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# C++ Undefined Behavior or Not? (again)

I looked through a pile of the questions and couldn't see this, though I'm sure its on SO somewhere already. So I apologize and figure this will get closed, but hopefully someone will confirm my answer first!

Am I correct in thinking that:

``````while (--len > -1 && ptr = str[len])
``````

Is well defined (not undefined!) behavior? The way I understand this is that && is a sequence point, and the way short-circuiting would work would mean that `--len > -1` should be evaluated first, making the second part not happen if it's unsafe.

I wasn't sure if I was correct in this thought process though.

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Depends what the value of len is before this statement. What if it is 0 or greater. then ptr=str[len] would be evaluated. – Sid Feb 28 '12 at 17:20
Yeah, good point. It's not a danger in my situation, but I didn't think about it in the first place which is bad. :) – John Humphreys - w00te Feb 28 '12 at 17:24

This is defined behaviour as `&&` is a sequence point and the way you understand it is correct. From the linked Wikipedia page:

In C[2] and C++,[3] sequence points occur in the following places:

Between evaluation of the left and right operands of the && (logical AND), || (logical OR), and comma operators. For example, in the expression *p++ != 0 && *q++ != 0, all side effects of the sub-expression *p++ != 0 are completed before any attempt to access q.

This does not, however, ensure that the `--len` will not result in an index beyond the bounds of `str`. If `str` is a null-terminated `str` you could change to:

``````while (--len > -1 && len < strlen(str) && ptr = str[len])
``````
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Very much appreciated :) – John Humphreys - w00te Feb 28 '12 at 18:16
@hmjd: I would avoid recomputing `strlen` at each run of the loop, it certainly is wasteful. If `len` is inferior to `strlen(str)` to begin with then decrementing it should not change that fact. Of course, this assumes `str` itself does not move, which seems the case here. – Matthieu M. Feb 28 '12 at 18:16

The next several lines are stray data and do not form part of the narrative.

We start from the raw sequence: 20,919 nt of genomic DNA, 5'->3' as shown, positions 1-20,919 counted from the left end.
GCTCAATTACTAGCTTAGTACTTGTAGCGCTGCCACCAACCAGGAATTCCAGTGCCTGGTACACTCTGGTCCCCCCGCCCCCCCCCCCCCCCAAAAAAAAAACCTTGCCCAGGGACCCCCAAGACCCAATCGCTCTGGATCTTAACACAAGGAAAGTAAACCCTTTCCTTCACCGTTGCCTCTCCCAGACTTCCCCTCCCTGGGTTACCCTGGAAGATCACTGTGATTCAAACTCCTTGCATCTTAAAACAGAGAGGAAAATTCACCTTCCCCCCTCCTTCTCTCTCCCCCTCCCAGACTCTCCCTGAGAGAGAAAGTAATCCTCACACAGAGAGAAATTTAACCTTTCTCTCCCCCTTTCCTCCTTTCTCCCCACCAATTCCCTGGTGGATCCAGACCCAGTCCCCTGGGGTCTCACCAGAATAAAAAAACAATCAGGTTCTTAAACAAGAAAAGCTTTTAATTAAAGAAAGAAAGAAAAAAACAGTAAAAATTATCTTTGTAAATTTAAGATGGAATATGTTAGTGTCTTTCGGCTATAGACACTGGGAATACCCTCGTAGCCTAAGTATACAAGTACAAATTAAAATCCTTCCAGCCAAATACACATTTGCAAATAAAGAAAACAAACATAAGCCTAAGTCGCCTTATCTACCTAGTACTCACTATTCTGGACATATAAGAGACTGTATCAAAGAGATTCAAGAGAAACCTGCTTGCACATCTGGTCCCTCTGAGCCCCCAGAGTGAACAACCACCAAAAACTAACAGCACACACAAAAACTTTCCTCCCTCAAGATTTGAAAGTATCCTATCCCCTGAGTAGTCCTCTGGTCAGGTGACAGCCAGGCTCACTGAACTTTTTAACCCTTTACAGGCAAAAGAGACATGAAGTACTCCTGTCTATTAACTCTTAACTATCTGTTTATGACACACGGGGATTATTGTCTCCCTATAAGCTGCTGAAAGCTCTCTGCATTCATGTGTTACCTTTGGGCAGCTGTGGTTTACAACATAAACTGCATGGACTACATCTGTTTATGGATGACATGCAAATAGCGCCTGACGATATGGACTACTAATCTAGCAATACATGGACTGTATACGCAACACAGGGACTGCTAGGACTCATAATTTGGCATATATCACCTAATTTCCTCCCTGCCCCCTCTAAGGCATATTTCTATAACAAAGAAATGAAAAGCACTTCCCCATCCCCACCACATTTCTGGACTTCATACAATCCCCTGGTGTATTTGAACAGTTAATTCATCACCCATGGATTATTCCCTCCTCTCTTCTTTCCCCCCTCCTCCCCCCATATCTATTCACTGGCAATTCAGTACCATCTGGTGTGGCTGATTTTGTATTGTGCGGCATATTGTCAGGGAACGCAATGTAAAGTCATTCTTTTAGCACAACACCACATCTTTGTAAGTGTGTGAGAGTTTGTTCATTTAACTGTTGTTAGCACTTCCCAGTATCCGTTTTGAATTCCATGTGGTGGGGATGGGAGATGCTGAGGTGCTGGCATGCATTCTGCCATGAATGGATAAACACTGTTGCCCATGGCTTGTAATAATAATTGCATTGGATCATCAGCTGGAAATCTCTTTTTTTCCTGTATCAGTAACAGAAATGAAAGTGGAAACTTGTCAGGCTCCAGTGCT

Yes, that is correct. The order is:

1. `len` is decremented
2. (new value of) `len` is compared to `-1`
3. If (2) evaluated to true, `ptr = str[len]`
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Thanks for your quick answer ;) – John Humphreys - w00te Feb 28 '12 at 19:35

You are right to think that `ptr = str[len]` is not executed if `--len > -1` is false (it could be an undefined behavior is len is too big for the indexed array, I assume it isn't what you fear). `--len` could be an undefined behavior if len is INT_MIN beforehand (again not probable if len is initialized sanely) as overflow of signed arithmetic is an undefined behavior.

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``````while (--len > -1 && ptr = str[len])
``````

in example for len = 1 ( if len is int ) things goes like that:

``````1) len = len-1=0
2) ptr = str[0]
``````

2) is because of decrement of len if first part of if statement. is that what you wanted?

But behaviour is defned and first part will be checked first.

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This is actually OK. The key here is that you aren't writing to `len` more than once.

First you pre-decrement `len`. Then check if the decremented value of `len` is at least 0. Next, assign `str[len]` (using the decremented `len`) into `ptr`. Finally check if `ptr` is non-null, and if so execute the `while` loop statements.

Note that if `len` is unsigned `-1` will get promoted to unsigned and the loop will pretty much assuredly fail the first iteration. Additionally even if `len` is signed if it has the minimum int value (`std::numeric_limits<int>::min()`) decrementing that is unspecified.

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The key here is that you aren't writing to len more than once. This is not necessarily the issue. `map[++i] = i` only writes to `i` once, and yet is undefined. – Matthieu M. Feb 28 '12 at 18:18